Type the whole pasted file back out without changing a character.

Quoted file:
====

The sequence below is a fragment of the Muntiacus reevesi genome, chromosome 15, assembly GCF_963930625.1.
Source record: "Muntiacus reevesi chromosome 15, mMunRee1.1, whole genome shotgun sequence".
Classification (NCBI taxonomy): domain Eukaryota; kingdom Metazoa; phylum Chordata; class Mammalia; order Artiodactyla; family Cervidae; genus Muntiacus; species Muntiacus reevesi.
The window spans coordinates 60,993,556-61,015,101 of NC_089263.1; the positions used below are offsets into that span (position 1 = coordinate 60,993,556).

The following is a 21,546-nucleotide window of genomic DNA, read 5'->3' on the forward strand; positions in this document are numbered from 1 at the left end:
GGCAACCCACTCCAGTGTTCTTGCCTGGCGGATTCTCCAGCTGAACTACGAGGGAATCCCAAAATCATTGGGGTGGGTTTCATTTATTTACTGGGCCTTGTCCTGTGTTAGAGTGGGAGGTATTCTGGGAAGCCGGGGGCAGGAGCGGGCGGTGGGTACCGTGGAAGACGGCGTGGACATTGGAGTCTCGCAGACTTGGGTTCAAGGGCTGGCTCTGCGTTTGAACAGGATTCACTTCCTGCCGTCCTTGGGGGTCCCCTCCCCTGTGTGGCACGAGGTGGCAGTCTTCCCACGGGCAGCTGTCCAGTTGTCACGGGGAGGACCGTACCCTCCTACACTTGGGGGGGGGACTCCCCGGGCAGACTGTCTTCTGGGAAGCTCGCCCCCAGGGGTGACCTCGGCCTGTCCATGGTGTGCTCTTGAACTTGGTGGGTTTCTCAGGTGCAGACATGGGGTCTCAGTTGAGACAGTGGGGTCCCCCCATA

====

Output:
The sequence below is a fragment of the Muntiacus reevesi genome, chromosome 15, assembly GCF_963930625.1.
Source record: "Muntiacus reevesi chromosome 15, mMunRee1.1, whole genome shotgun sequence".
Classification (NCBI taxonomy): domain Eukaryota; kingdom Metazoa; phylum Chordata; class Mammalia; order Artiodactyla; family Cervidae; genus Muntiacus; species Muntiacus reevesi.
The window spans coordinates 60,993,556-61,015,101 of NC_089263.1; the positions used below are offsets into that span (position 1 = coordinate 60,993,556).

The following is a 21,546-nucleotide window of genomic DNA, read 5'->3' on the forward strand; positions in this document are numbered from 1 at the left end:
GGCAACCCACTCCAGTGTTCTTGCCTGGCGGATTCTCCAGCTGAACTACGAGGGAATCCCAAAATCATTGGGGTGGGTTTCATTTATTTACTGGGCCTTGTCCTGTGTTAGAGTGGGAGGTATTCTGGGAAGCCGGGGGCAGGAGCGGGCGGTGGGTACCGTGGAAGACGGCGTGGACATTGGAGTCTCGCAGACTTGGGTTCAAGGGCTGGCTCTGCGTTTGAACAGGATTCACTTCCTGCCGTCCTTGGGGGTCCCCTCCCCTGTGTGGCACGAGGTGGCAGTCTTCCCACGGGCAGCTGTCCAGTTGTCACGGGGAGGACCGTACCCTCCTACACTTGGGGGGGGGACTCCCCGGGCAGACTGTCTTCTGGGAAGCTCGCCCCCAGGGGTGACCTCGGCCTGTCCATGGTGTGCTCTTGAACTTGGTGGGTTTCTCAGGTGCAGACATGGGGTCTCAGTTGAGACAGTGGGGTCCCCCCATA